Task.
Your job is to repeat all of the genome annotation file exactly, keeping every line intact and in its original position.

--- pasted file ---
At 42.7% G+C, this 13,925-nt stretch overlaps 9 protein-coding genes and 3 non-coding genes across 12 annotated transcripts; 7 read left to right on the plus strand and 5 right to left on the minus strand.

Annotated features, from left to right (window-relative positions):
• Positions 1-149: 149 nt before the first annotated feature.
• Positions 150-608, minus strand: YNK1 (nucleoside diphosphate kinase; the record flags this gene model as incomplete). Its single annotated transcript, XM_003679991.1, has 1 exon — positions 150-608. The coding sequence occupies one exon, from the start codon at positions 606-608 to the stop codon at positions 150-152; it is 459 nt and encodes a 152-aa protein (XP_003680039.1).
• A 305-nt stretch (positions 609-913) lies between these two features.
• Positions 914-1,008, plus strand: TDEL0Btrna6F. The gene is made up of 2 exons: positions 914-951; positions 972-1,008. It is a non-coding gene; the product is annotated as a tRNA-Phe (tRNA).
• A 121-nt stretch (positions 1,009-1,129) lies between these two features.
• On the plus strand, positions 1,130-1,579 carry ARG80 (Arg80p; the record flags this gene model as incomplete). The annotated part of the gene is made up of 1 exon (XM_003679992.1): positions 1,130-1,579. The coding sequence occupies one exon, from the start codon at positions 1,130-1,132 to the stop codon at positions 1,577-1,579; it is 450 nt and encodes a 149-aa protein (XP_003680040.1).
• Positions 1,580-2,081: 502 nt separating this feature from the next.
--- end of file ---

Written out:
At 42.7% G+C, this 13,925-nt stretch overlaps 9 protein-coding genes and 3 non-coding genes across 12 annotated transcripts; 7 read left to right on the plus strand and 5 right to left on the minus strand.

Annotated features, from left to right (window-relative positions):
• Positions 1-149: 149 nt before the first annotated feature.
• Positions 150-608, minus strand: YNK1 (nucleoside diphosphate kinase; the record flags this gene model as incomplete). Its single annotated transcript, XM_003679991.1, has 1 exon — positions 150-608. The coding sequence occupies one exon, from the start codon at positions 606-608 to the stop codon at positions 150-152; it is 459 nt and encodes a 152-aa protein (XP_003680039.1).
• A 305-nt stretch (positions 609-913) lies between these two features.
• Positions 914-1,008, plus strand: TDEL0Btrna6F. The gene is made up of 2 exons: positions 914-951; positions 972-1,008. It is a non-coding gene; the product is annotated as a tRNA-Phe (tRNA).
• A 121-nt stretch (positions 1,009-1,129) lies between these two features.
• On the plus strand, positions 1,130-1,579 carry ARG80 (Arg80p; the record flags this gene model as incomplete). The annotated part of the gene is made up of 1 exon (XM_003679992.1): positions 1,130-1,579. The coding sequence occupies one exon, from the start codon at positions 1,130-1,132 to the stop codon at positions 1,577-1,579; it is 450 nt and encodes a 149-aa protein (XP_003680040.1).
• Positions 1,580-2,081: 502 nt separating this feature from the next.